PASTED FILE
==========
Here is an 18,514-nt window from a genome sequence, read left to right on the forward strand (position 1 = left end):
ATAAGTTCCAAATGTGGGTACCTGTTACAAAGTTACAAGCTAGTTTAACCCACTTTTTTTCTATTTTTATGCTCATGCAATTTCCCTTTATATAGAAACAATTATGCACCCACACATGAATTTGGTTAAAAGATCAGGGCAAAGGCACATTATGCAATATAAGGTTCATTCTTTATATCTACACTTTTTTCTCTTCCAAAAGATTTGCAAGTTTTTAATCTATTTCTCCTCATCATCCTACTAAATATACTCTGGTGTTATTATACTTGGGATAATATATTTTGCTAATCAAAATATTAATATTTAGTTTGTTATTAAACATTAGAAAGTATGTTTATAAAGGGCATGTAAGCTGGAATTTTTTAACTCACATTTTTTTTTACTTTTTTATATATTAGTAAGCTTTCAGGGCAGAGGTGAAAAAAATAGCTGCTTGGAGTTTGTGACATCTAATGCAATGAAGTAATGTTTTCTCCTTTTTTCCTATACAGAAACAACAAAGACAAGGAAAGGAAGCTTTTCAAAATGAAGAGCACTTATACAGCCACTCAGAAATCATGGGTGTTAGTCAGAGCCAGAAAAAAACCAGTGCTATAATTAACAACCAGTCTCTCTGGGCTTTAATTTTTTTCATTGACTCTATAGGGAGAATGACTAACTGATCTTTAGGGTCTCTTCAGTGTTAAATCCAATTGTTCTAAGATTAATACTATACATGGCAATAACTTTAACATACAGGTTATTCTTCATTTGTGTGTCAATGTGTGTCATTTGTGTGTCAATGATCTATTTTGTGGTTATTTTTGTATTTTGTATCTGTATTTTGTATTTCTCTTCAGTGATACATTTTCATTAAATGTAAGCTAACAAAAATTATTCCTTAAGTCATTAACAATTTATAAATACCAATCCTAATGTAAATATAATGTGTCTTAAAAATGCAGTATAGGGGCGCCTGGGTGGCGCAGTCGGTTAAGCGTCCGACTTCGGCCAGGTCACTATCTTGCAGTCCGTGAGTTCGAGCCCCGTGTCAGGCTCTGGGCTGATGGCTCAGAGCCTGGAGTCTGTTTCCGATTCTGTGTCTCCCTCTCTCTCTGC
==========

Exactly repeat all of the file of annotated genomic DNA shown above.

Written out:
Here is an 18,514-nt window from a genome sequence, read left to right on the forward strand (position 1 = left end):
ATAAGTTCCAAATGTGGGTACCTGTTACAAAGTTACAAGCTAGTTTAACCCACTTTTTTTCTATTTTTATGCTCATGCAATTTCCCTTTATATAGAAACAATTATGCACCCACACATGAATTTGGTTAAAAGATCAGGGCAAAGGCACATTATGCAATATAAGGTTCATTCTTTATATCTACACTTTTTTCTCTTCCAAAAGATTTGCAAGTTTTTAATCTATTTCTCCTCATCATCCTACTAAATATACTCTGGTGTTATTATACTTGGGATAATATATTTTGCTAATCAAAATATTAATATTTAGTTTGTTATTAAACATTAGAAAGTATGTTTATAAAGGGCATGTAAGCTGGAATTTTTTAACTCACATTTTTTTTTACTTTTTTATATATTAGTAAGCTTTCAGGGCAGAGGTGAAAAAAATAGCTGCTTGGAGTTTGTGACATCTAATGCAATGAAGTAATGTTTTCTCCTTTTTTCCTATACAGAAACAACAAAGACAAGGAAAGGAAGCTTTTCAAAATGAAGAGCACTTATACAGCCACTCAGAAATCATGGGTGTTAGTCAGAGCCAGAAAAAAACCAGTGCTATAATTAACAACCAGTCTCTCTGGGCTTTAATTTTTTTCATTGACTCTATAGGGAGAATGACTAACTGATCTTTAGGGTCTCTTCAGTGTTAAATCCAATTGTTCTAAGATTAATACTATACATGGCAATAACTTTAACATACAGGTTATTCTTCATTTGTGTGTCAATGTGTGTCATTTGTGTGTCAATGATCTATTTTGTGGTTATTTTTGTATTTTGTATCTGTATTTTGTATTTCTCTTCAGTGATACATTTTCATTAAATGTAAGCTAACAAAAATTATTCCTTAAGTCATTAACAATTTATAAATACCAATCCTAATGTAAATATAATGTGTCTTAAAAATGCAGTATAGGGGCGCCTGGGTGGCGCAGTCGGTTAAGCGTCCGACTTCGGCCAGGTCACTATCTTGCAGTCCGTGAGTTCGAGCCCCGTGTCAGGCTCTGGGCTGATGGCTCAGAGCCTGGAGTCTGTTTCCGATTCTGTGTCTCCCTCTCTCTCTGC